The construction of Põltsamaa Castle was started in 1272. Between 1570 and 1578 it was the residence of Livonia's King Magnus. Repeatedly pillages, the castle was rebuilt by Woldemar Johann von Lauw in 1770 as a grand rococo-style palace. The castle, and the church built into its cannon tower, burnt down in 1941.
Põltsamaa St. Nicholas' Church was built from 1632 to 1633 on the site of earlier buildings. The nave was built on the 13th century gate buildings and the sanctuary on the 15th century cannon tower. The church was restored by 1952, and the castle ruins came under preservation during the 1970s.
Today the round courtyard holds a tourist information point and several museums including Põltsamaa Museum and a wine cellar with a food museum. There are also an art gallery, restaurant, handicraft and other workshops.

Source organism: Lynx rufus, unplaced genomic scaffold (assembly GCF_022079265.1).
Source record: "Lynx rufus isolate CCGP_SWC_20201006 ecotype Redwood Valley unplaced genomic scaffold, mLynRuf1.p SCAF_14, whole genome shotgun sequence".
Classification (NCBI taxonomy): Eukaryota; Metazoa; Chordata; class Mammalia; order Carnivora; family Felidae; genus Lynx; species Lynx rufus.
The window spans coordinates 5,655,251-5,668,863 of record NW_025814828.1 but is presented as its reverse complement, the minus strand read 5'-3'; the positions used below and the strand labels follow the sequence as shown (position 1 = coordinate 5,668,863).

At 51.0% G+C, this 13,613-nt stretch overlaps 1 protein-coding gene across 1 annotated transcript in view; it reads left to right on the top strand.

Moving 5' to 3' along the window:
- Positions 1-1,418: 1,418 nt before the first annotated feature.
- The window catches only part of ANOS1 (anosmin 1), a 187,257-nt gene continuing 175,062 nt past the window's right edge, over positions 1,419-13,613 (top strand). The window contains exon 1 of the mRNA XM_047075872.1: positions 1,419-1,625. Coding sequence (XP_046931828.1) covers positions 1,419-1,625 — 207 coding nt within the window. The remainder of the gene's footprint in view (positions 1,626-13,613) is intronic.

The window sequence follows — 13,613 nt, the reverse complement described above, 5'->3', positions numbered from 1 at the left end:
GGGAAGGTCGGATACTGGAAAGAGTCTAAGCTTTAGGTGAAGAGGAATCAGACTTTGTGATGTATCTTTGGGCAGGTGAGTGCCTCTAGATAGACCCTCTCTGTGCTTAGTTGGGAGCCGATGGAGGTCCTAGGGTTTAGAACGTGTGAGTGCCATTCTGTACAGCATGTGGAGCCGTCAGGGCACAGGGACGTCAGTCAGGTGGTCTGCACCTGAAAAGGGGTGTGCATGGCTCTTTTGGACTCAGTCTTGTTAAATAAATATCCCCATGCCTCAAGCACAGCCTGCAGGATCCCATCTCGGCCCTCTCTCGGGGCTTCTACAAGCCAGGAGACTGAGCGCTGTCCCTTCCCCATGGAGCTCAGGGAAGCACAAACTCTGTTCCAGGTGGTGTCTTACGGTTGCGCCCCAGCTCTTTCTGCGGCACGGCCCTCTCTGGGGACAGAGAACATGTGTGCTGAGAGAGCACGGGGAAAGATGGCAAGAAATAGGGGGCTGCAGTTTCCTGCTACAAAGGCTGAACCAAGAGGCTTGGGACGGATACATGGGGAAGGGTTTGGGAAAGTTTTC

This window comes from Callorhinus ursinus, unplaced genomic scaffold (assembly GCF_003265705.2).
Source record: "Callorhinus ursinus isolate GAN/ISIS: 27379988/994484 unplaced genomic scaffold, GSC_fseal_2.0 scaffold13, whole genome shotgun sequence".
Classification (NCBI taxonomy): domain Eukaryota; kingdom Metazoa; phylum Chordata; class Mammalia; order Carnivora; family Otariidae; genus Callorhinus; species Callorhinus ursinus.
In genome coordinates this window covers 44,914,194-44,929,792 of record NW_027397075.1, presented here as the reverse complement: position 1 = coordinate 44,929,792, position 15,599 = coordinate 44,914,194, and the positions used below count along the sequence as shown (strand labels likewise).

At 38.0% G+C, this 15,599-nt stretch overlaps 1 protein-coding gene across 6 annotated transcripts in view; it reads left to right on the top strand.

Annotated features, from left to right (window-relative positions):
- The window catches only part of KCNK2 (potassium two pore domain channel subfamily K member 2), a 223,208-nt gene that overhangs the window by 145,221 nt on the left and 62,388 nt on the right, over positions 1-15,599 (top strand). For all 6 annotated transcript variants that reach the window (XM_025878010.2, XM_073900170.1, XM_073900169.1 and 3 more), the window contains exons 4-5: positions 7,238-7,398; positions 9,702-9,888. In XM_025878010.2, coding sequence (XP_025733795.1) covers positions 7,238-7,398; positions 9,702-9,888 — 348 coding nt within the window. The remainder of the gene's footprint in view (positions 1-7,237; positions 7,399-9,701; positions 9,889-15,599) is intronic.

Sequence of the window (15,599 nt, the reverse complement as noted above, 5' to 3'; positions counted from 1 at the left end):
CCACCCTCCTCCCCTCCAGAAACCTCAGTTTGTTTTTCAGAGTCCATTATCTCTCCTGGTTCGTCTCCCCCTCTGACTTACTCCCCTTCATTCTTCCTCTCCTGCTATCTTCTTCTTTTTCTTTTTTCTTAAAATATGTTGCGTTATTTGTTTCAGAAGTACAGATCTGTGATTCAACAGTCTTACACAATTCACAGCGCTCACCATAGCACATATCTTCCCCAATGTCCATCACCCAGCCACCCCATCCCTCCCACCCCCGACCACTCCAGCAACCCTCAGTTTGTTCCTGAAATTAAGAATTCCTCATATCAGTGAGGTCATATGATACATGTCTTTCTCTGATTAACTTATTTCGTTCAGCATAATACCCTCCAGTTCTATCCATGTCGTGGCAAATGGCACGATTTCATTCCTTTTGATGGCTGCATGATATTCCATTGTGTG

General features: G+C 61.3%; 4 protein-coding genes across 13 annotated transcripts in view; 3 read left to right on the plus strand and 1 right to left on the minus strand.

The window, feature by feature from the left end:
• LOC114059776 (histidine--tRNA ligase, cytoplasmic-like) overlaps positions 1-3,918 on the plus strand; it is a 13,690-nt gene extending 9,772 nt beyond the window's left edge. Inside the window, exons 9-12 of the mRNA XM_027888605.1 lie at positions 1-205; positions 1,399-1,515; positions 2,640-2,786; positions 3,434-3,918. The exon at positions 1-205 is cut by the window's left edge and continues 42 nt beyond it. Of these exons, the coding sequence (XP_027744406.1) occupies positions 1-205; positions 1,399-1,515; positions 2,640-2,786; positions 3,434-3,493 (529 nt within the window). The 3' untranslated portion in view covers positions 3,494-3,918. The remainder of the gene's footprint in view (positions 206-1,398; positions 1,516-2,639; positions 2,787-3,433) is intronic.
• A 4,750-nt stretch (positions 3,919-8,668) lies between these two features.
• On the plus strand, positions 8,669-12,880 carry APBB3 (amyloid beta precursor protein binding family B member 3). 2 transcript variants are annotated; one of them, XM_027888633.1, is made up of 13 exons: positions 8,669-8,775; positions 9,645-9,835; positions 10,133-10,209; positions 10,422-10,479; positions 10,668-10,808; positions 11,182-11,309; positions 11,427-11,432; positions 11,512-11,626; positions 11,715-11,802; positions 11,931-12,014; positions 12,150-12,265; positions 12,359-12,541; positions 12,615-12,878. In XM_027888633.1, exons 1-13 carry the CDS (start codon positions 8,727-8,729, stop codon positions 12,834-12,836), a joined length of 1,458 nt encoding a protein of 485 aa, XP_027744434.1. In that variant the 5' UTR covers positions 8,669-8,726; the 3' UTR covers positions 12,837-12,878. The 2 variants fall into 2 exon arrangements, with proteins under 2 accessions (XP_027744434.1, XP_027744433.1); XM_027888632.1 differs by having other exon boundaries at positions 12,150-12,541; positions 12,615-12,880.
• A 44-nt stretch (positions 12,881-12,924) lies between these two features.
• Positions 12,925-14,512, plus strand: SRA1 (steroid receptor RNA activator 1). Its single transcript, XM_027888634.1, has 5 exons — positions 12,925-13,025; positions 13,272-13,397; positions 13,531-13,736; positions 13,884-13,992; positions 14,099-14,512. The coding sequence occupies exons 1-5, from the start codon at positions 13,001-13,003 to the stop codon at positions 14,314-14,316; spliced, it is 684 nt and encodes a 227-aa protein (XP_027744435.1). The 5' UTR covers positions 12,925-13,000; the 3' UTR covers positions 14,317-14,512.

Built around AD 90 to entertain the legionaries stationed at the fort of Caerleon (Isca), the impressive amphitheatre was the Roman equivalent of today’s multiplex cinema. Wooden benches provided seating for up to 6,000 spectators, who would gather to watch bloodthirsty displays featuring gladiatorial combat and exotic wild animals.
Long after the Romans left, the amphitheatre took on a new life in Arthurian legend. Geoffrey of Monmouth, the somewhat imaginative 12th-century scholar, wrote in his History of the Kings of Britain that Arthur was crowned in Caerleon and that the ruined amphitheatre was actually the remains of King Arthur’s Round Table.
Today it is the most complete Roman amphitheatre in Britain.